The allotment Part 2

Continuing the short story started last week while I consider other options for revising the blog. Where does the time go? 

The allotment. Part 2

allotment wheelbarrow path 29.1.1.20

Some readers were surprised last week at the turn the story took, expecting it to be a romantic love story.  Read on. 😀 

I totally lost it. Grabbing Jason by his jacket collar I spun him round and threw him against the wall, spluttering with rage.

‘How dare you!’ I yelled. ‘You think you’re such a big man? You’re nothing but a cheap, nasty coward. No real man ever, ever hits a woman. I might be an old man but have a go at me if you must. That’s just about your style isn’t it? Women and old men. Well come on then, let’s see what you’re made of.’

I was so mad I angrily brushed off the hand that lightly touched my shoulder and swung round to have a go at them too. ‘It’s OK, Pops, calm down. He’s not worth it,’ and I realised it was Adrian, the gentle giant, holding me back.

Feeling ashamed of myself for losing control I reassured Adrian, and turned back to face Jason. To my surprise he looked almost in tears and as terrified as a little kid facing the bogeyman.

‘I’m sorry, I really am sorry, I didn’t mean it. Please forgive me, don’t kick me out, please. I’ll do anything you want if you’ll only let me stay.’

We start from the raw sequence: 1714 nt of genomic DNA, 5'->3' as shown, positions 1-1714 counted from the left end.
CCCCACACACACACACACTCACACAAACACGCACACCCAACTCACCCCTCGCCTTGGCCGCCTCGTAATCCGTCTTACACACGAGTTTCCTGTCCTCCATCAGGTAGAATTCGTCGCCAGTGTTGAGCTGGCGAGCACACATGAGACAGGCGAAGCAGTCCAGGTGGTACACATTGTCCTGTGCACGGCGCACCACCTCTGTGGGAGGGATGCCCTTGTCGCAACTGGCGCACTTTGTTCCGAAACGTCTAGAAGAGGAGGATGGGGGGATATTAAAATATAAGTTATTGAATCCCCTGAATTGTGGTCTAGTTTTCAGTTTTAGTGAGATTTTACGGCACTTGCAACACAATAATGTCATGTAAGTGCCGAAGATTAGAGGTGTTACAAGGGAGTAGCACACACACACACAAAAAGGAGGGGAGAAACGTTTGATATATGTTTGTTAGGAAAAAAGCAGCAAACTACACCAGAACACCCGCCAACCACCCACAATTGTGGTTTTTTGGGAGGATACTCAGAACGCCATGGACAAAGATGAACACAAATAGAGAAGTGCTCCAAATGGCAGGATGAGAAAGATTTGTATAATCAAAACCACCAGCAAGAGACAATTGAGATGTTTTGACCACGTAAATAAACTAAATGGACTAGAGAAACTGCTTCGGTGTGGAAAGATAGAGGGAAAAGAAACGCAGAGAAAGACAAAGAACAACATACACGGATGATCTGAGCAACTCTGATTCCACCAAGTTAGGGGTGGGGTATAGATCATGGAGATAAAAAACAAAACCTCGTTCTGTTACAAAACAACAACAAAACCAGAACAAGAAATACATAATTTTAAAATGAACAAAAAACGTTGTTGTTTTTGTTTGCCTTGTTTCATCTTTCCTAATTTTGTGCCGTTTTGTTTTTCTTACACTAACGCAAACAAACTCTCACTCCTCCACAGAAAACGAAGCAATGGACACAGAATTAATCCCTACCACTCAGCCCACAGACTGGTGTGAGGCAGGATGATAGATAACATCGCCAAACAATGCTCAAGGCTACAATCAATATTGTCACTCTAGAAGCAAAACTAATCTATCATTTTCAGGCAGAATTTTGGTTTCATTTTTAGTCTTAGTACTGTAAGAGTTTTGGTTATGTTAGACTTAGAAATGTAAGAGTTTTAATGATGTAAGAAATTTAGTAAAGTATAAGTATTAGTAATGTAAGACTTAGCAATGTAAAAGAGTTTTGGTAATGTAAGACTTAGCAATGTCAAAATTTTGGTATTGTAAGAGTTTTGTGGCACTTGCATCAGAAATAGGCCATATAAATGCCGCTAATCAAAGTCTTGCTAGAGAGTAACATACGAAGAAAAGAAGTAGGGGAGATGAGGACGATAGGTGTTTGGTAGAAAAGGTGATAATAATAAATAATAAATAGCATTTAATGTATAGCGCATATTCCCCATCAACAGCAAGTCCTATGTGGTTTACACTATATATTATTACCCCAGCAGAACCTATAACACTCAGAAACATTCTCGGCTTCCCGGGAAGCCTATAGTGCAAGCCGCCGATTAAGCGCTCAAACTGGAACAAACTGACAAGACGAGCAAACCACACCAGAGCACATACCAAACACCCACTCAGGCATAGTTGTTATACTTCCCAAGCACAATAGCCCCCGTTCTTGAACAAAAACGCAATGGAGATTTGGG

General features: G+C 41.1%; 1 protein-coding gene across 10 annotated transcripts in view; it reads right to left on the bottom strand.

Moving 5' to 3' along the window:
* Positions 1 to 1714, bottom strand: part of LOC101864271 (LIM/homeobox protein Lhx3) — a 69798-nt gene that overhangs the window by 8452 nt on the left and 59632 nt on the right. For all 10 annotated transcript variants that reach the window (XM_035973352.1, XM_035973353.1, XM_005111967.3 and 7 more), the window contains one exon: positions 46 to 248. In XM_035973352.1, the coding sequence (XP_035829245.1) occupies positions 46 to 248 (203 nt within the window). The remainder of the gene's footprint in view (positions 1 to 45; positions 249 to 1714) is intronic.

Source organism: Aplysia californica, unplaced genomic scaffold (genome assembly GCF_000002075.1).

For a moment I almost felt sorry for him, then it occurred to me that if someone as big and strong as Adrian was threatening me, I would be scared as well.

‘First, young man you owe the lady an apology, and then I would like you to come into the other room with me, just the two of us.’

‘Paula, sorry. I swear I didn’t mean to hurt you. I promise I will never, ever do such a thing again. It’s just, you’re so pretty and clever, and I wanted you to notice me, and I wanted to ask you out, but I knew you could never go for a loser like me, and I didn’t know what to do, and I just…I’m really sorry. Please don’t hate me. I’m not really bad, please don’t let them send me away. I’m so sorry.’

Feeling a bit surprised at the emotion in his apology, I walked into the other room and found he was following me, looking like a little lost sheep.

‘Pops, er, I mean Mr Jackson, I wouldn’t have hurt her. Honest. I was trying to make her see that I really did want to help, but she turned on me and accused me of stirring trouble and all sorts of things I didn’t do. I was trying to explain, but with my reputation it’s not surprising she thought it was me, but I’m innocent, honestly, I never did it.’

‘Did what? What was she accusing you of?’

‘Haven’t you seen it? That patch we had ready for planting. Someone has tipped some cans of paint all over it. There’s no way we can grow anything in it now. I wouldn’t do anything like that, but she thought it was me.’